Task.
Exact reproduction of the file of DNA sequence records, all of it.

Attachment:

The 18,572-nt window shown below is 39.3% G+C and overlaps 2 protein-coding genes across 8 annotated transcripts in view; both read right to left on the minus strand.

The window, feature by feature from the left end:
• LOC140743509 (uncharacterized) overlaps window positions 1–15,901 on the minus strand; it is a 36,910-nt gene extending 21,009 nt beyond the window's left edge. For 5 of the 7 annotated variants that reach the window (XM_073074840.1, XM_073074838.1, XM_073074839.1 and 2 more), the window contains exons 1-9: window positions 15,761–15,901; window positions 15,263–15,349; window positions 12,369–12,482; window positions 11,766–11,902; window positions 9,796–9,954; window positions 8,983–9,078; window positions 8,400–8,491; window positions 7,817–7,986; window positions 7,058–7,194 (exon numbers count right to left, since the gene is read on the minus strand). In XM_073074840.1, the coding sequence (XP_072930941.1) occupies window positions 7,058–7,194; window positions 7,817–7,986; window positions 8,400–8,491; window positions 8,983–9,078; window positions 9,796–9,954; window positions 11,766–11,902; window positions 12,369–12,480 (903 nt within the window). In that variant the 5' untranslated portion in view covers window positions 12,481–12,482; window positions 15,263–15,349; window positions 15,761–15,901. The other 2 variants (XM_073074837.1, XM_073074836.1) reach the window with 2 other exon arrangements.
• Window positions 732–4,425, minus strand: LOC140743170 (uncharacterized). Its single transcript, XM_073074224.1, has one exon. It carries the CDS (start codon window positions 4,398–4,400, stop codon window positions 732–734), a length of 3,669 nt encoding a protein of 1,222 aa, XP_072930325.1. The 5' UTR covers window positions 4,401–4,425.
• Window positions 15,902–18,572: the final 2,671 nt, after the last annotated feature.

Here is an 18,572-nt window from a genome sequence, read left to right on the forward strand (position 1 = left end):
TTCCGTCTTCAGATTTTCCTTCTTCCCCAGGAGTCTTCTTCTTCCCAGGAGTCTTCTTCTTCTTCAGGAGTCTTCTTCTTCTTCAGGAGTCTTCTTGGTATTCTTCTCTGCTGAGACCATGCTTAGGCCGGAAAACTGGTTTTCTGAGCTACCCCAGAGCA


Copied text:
The 18,572-nt window shown below is 39.3% G+C and overlaps 2 protein-coding genes across 8 annotated transcripts in view; both read right to left on the minus strand.

The window, feature by feature from the left end:
• LOC140743509 (uncharacterized) overlaps window positions 1–15,901 on the minus strand; it is a 36,910-nt gene extending 21,009 nt beyond the window's left edge. For 5 of the 7 annotated variants that reach the window (XM_073074840.1, XM_073074838.1, XM_073074839.1 and 2 more), the window contains exons 1-9: window positions 15,761–15,901; window positions 15,263–15,349; window positions 12,369–12,482; window positions 11,766–11,902; window positions 9,796–9,954; window positions 8,983–9,078; window positions 8,400–8,491; window positions 7,817–7,986; window positions 7,058–7,194 (exon numbers count right to left, since the gene is read on the minus strand). In XM_073074840.1, the coding sequence (XP_072930941.1) occupies window positions 7,058–7,194; window positions 7,817–7,986; window positions 8,400–8,491; window positions 8,983–9,078; window positions 9,796–9,954; window positions 11,766–11,902; window positions 12,369–12,480 (903 nt within the window). In that variant the 5' untranslated portion in view covers window positions 12,481–12,482; window positions 15,263–15,349; window positions 15,761–15,901. The other 2 variants (XM_073074837.1, XM_073074836.1) reach the window with 2 other exon arrangements.
• Window positions 732–4,425, minus strand: LOC140743170 (uncharacterized). Its single transcript, XM_073074224.1, has one exon. It carries the CDS (start codon window positions 4,398–4,400, stop codon window positions 732–734), a length of 3,669 nt encoding a protein of 1,222 aa, XP_072930325.1. The 5' UTR covers window positions 4,401–4,425.
• Window positions 15,902–18,572: the final 2,671 nt, after the last annotated feature.

Here is an 18,572-nt window from a genome sequence, read left to right on the forward strand (position 1 = left end):
TTCCGTCTTCAGATTTTCCTTCTTCCCCAGGAGTCTTCTTCTTCCCAGGAGTCTTCTTCTTCTTCAGGAGTCTTCTTCTTCTTCAGGAGTCTTCTTGGTATTCTTCTCTGCTGAGACCATGCTTAGGCCGGAAAACTGGTTTTCTGAGCTACCCCAGAGCA